First U.S. Kimberley Process Review Visit Takes Place

A six-person international delegation representing the Kimberley Process Certification Scheme met in late June with the U.S. government and the diamond and jewelry industry for the first U.S. Peer Review. Each participating country in the Kimberley Process has agreed in principle to host a review team to assess implementation of the requirements of the KPCS. Eighteen reviews have already taken place, including the visit to the United States.

A three-day meeting held June 28–30 in New York and Washington focused on how the government and the industry were complying with both the government-regulated KPCS and the voluntary System of Warranties that underpins the government program, which was introduced by the World Diamond Council.

The KPCS delegation was composed of members from three Kimberley Process participants, the World Diamond Council, and nongovernmental organizations. They included: team leader Sergei Oulin, vice president, Alrosa, representing the Russian Federation; Sergey Panchekhin, member of the Secretariat, Kimberley Process; Jacqueline Lenka, chief diamond inspector, South Africa Diamond Board; Clive Wright, first secretary, British Embassy representing the EU; Yair Cohen, managing director, Israel Diamond Exchange, representing the WD Council; and Ian Smillie, Partnership Africa Canada representing NGOs.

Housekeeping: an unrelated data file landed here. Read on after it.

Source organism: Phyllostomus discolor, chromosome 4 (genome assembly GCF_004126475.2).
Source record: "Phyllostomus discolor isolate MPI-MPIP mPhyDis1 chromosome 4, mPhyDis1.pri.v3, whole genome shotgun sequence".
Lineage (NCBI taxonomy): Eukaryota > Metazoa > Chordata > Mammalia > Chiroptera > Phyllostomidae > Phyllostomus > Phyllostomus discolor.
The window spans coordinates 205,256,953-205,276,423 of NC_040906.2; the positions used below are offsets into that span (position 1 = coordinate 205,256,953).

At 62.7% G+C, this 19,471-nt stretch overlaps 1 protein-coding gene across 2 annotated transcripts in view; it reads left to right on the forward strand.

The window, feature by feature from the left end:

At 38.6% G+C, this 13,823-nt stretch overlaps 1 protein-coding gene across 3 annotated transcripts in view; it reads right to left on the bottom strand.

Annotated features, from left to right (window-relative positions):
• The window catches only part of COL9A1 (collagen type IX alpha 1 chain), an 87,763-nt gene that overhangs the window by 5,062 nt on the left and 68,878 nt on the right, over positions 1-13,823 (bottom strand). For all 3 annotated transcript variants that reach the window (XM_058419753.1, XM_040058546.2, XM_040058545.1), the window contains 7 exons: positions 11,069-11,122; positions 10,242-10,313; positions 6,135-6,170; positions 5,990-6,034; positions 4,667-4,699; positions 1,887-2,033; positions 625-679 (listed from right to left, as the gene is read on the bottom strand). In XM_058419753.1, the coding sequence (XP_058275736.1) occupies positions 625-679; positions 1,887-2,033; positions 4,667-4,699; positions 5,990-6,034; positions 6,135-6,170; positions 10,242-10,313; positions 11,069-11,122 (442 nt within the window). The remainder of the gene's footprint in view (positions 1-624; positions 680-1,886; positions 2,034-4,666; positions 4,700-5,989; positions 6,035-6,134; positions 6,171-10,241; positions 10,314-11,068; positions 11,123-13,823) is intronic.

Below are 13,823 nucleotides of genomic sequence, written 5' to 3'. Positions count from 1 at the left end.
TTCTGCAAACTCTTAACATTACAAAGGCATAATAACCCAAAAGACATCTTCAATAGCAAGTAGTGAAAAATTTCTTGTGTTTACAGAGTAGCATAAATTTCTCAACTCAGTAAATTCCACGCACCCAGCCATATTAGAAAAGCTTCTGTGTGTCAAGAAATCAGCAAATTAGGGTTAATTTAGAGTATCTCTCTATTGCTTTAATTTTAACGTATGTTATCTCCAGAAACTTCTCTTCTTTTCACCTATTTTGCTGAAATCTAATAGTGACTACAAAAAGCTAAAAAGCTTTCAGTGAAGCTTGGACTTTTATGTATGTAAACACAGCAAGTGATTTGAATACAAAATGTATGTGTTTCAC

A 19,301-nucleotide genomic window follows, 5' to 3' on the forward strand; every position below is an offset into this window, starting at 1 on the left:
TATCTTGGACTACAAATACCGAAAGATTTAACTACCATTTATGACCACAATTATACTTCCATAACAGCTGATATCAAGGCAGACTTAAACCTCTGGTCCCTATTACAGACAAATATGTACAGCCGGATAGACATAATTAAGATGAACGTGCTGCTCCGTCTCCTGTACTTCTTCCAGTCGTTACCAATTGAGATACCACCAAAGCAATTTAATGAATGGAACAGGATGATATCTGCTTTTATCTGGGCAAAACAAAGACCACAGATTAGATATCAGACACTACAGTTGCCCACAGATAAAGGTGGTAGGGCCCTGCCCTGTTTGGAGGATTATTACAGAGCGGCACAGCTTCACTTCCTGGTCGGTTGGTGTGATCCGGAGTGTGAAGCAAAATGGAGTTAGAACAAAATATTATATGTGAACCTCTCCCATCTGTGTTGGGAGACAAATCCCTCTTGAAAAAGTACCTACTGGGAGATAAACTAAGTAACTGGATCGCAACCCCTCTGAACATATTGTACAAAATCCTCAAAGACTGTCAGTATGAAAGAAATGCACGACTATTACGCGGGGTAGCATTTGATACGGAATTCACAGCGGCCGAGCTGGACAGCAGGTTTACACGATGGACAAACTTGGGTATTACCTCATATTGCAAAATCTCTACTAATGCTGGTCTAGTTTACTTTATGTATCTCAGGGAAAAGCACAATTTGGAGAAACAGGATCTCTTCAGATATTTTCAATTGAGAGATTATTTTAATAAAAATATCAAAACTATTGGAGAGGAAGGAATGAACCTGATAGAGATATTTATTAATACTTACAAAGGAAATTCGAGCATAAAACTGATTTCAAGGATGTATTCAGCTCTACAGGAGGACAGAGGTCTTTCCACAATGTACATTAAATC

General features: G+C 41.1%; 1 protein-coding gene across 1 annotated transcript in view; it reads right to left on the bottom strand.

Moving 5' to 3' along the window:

The U.S. Kimberley Process Authority hosted the meeting at the New York Diamond Dealers Club. The USKPA, along with the federal government, is responsible for oversight of trade compliance with the Kimberley Process in regard to the export of diamond rough from the United States. The three directors of the USKPA are chairman Martin Hochbaum of the Diamond Dealers Club; general counsel Cecilia Gardner, JVC; and secretary Mark Gershburg, Gemological Science International.

The Peer Review Agenda included an overview of USKPA procedures by Gardner and a presentation by Jewelers of America president Matthew Runci on the trade initiatives to ensure the System of Warranties. The Peer Review also included a visit with U.S. Customs at JFK Airport to have a firsthand look at the operations for the import and export of rough.

The Kimberley Process was established by governments, industry, and NGOs to control the export and import of rough diamonds across borders in order to eliminate traffic in conflict diamonds. It went into effect on Jan. 1, 2003. At present there are more than 40 participants, plus the EU.

For more information about the Kimberley Process and the voluntary System of Warranties, contact Martin Hochbaum at the Diamond Industry Steering Committee at (212) 869-9777, or visit www.kimberleyprocess.com or www.jewelers.org.